Audio-driven procedural video with reaction-diffusion models
Josh Berson, firstname.lastname@example.org
2016 CC BY-NC-ND 4.0
A more detailed description will follow, but in essence: This is an experiment in audio-driven procedural video and in pushing as much of the logic of procedural video as possible onto the graphics layer. A controller, written in Processing, plays a video on loop and monitors the audio line in, computing X(n) (frequency spectrum) along with sound pressure level, central moments, and spectral flux onsets and passing these to a shader, “kernel.” The kernel shader implements the Gray-Scott reaction-diffusion model, using audio features to tune speed and detail parameters of the model and to induce beats (localized sudden increases in the concentration of one of the reaction-diffusion actants) and glitch in response to spectral flux onsets and spectral flatness or untonality respectively. The kernel shader renders to an offscreen buffer, which is then convolved with the video to produce the final image.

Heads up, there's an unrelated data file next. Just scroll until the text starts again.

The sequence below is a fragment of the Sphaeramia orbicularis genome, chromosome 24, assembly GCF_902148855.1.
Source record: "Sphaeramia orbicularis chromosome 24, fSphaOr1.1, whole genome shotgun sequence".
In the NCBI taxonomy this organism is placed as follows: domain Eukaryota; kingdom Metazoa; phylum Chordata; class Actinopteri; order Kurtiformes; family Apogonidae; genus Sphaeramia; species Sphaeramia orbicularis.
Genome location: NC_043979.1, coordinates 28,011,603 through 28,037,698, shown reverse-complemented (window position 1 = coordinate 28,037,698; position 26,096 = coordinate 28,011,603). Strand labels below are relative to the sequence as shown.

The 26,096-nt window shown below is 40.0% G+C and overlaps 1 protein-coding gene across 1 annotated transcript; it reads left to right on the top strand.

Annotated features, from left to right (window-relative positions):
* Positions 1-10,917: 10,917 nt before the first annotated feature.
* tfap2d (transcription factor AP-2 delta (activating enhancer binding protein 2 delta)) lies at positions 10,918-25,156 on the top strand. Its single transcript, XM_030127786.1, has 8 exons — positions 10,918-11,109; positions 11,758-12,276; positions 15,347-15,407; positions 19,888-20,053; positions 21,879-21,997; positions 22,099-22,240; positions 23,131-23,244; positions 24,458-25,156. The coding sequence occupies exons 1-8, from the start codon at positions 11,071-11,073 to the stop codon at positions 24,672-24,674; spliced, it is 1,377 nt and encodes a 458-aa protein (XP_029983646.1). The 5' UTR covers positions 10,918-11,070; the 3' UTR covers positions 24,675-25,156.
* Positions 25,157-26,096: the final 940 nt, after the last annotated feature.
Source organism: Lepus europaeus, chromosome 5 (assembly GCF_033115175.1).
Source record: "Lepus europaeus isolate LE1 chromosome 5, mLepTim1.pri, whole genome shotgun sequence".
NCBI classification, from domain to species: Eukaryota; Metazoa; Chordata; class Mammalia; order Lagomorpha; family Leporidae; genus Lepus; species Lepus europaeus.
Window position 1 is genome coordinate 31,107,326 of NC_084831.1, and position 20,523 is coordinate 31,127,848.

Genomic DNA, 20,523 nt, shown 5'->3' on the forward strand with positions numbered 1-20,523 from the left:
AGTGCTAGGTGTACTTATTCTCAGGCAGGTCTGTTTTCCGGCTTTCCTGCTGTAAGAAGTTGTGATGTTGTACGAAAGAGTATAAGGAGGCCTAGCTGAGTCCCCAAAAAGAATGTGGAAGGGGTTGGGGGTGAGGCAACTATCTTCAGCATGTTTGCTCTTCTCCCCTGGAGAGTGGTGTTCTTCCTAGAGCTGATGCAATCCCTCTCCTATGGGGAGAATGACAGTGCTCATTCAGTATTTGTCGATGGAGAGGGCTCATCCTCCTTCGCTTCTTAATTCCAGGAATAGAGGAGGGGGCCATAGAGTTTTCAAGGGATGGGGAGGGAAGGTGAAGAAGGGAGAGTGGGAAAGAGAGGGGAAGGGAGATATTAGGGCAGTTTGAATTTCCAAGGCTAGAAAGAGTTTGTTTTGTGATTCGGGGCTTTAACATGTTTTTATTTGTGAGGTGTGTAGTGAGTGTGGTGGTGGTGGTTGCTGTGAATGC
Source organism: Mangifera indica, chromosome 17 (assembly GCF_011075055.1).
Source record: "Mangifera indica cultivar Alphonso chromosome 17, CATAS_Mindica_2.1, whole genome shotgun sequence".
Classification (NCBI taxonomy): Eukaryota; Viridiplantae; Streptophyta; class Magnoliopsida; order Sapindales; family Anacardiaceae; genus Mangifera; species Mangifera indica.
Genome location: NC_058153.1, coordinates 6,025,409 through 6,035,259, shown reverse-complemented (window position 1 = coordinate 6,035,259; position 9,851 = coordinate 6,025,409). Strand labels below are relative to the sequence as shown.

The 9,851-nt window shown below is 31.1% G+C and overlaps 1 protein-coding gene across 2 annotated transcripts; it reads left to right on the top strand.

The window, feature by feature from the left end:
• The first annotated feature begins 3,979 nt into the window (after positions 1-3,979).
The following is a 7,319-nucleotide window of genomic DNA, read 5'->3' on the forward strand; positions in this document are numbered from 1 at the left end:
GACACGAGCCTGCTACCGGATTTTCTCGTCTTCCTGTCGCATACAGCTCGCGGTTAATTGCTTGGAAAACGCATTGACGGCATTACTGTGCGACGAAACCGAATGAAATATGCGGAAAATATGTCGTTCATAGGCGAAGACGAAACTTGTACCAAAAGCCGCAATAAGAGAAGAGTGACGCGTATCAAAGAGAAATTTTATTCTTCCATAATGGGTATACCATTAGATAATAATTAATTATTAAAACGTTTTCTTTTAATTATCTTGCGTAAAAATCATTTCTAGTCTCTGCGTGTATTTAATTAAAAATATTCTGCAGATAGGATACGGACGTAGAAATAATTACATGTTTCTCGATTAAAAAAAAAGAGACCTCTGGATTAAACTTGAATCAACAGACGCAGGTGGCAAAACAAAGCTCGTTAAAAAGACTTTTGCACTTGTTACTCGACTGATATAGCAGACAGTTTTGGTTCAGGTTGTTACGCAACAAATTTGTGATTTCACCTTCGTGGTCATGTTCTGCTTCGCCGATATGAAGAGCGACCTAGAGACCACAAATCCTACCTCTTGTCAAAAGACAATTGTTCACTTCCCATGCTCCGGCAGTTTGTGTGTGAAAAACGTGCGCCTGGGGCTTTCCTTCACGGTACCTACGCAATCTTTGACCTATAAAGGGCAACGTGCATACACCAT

It is intended for large-scale multichannel installation. At a future point, multiple instances may signal one another (e.g., to indicate local nonparametric zeitgeber such as spectral flux onsets) over ØMQ.
Inspiration comes from the work of Mark IJzerman.